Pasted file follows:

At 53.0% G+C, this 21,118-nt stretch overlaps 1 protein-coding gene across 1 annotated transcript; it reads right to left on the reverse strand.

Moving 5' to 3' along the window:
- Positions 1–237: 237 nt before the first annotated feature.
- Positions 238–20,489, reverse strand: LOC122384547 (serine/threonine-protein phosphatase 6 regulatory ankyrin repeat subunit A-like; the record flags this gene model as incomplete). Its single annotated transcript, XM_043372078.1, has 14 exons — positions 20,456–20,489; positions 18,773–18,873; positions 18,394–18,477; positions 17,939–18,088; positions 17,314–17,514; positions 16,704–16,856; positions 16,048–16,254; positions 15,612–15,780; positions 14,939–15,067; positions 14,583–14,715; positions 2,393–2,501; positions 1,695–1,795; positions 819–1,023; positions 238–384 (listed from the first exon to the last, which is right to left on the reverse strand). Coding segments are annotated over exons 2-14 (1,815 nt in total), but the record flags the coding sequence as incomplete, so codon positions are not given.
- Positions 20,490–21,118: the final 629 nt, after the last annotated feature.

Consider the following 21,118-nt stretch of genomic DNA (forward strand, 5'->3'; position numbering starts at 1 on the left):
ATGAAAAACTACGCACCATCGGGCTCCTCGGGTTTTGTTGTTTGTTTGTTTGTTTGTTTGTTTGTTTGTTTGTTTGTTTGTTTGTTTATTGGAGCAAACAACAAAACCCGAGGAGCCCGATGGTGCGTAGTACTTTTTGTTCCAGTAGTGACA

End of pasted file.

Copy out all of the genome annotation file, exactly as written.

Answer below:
At 53.0% G+C, this 21,118-nt stretch overlaps 1 protein-coding gene across 1 annotated transcript; it reads right to left on the reverse strand.

Moving 5' to 3' along the window:
- Positions 1–237: 237 nt before the first annotated feature.
- Positions 238–20,489, reverse strand: LOC122384547 (serine/threonine-protein phosphatase 6 regulatory ankyrin repeat subunit A-like; the record flags this gene model as incomplete). Its single annotated transcript, XM_043372078.1, has 14 exons — positions 20,456–20,489; positions 18,773–18,873; positions 18,394–18,477; positions 17,939–18,088; positions 17,314–17,514; positions 16,704–16,856; positions 16,048–16,254; positions 15,612–15,780; positions 14,939–15,067; positions 14,583–14,715; positions 2,393–2,501; positions 1,695–1,795; positions 819–1,023; positions 238–384 (listed from the first exon to the last, which is right to left on the reverse strand). Coding segments are annotated over exons 2-14 (1,815 nt in total), but the record flags the coding sequence as incomplete, so codon positions are not given.
- Positions 20,490–21,118: the final 629 nt, after the last annotated feature.

Consider the following 21,118-nt stretch of genomic DNA (forward strand, 5'->3'; position numbering starts at 1 on the left):
ATGAAAAACTACGCACCATCGGGCTCCTCGGGTTTTGTTGTTTGTTTGTTTGTTTGTTTGTTTGTTTGTTTGTTTGTTTGTTTGTTTATTGGAGCAAACAACAAAACCCGAGGAGCCCGATGGTGCGTAGTACTTTTTGTTCCAGTAGTGACA